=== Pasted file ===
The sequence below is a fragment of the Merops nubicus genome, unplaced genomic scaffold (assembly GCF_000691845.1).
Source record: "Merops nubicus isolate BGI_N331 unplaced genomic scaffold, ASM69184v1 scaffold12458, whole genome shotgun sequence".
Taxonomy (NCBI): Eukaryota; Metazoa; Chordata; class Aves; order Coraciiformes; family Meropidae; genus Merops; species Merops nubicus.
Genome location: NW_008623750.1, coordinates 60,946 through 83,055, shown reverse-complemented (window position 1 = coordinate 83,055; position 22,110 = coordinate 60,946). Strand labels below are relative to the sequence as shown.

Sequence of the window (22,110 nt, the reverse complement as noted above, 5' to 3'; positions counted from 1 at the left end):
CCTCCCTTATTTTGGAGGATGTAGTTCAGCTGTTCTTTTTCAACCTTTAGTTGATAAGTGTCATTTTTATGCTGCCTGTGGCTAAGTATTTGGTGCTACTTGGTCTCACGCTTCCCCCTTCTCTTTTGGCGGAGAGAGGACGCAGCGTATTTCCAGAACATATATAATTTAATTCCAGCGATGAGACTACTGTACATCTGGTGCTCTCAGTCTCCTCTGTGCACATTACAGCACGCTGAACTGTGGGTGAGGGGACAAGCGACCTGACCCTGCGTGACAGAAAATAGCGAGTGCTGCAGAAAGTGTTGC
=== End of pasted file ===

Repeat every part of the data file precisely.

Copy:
The sequence below is a fragment of the Merops nubicus genome, unplaced genomic scaffold (assembly GCF_000691845.1).
Source record: "Merops nubicus isolate BGI_N331 unplaced genomic scaffold, ASM69184v1 scaffold12458, whole genome shotgun sequence".
Taxonomy (NCBI): Eukaryota; Metazoa; Chordata; class Aves; order Coraciiformes; family Meropidae; genus Merops; species Merops nubicus.
Genome location: NW_008623750.1, coordinates 60,946 through 83,055, shown reverse-complemented (window position 1 = coordinate 83,055; position 22,110 = coordinate 60,946). Strand labels below are relative to the sequence as shown.

Sequence of the window (22,110 nt, the reverse complement as noted above, 5' to 3'; positions counted from 1 at the left end):
CCTCCCTTATTTTGGAGGATGTAGTTCAGCTGTTCTTTTTCAACCTTTAGTTGATAAGTGTCATTTTTATGCTGCCTGTGGCTAAGTATTTGGTGCTACTTGGTCTCACGCTTCCCCCTTCTCTTTTGGCGGAGAGAGGACGCAGCGTATTTCCAGAACATATATAATTTAATTCCAGCGATGAGACTACTGTACATCTGGTGCTCTCAGTCTCCTCTGTGCACATTACAGCACGCTGAACTGTGGGTGAGGGGACAAGCGACCTGACCCTGCGTGACAGAAAATAGCGAGTGCTGCAGAAAGTGTTGC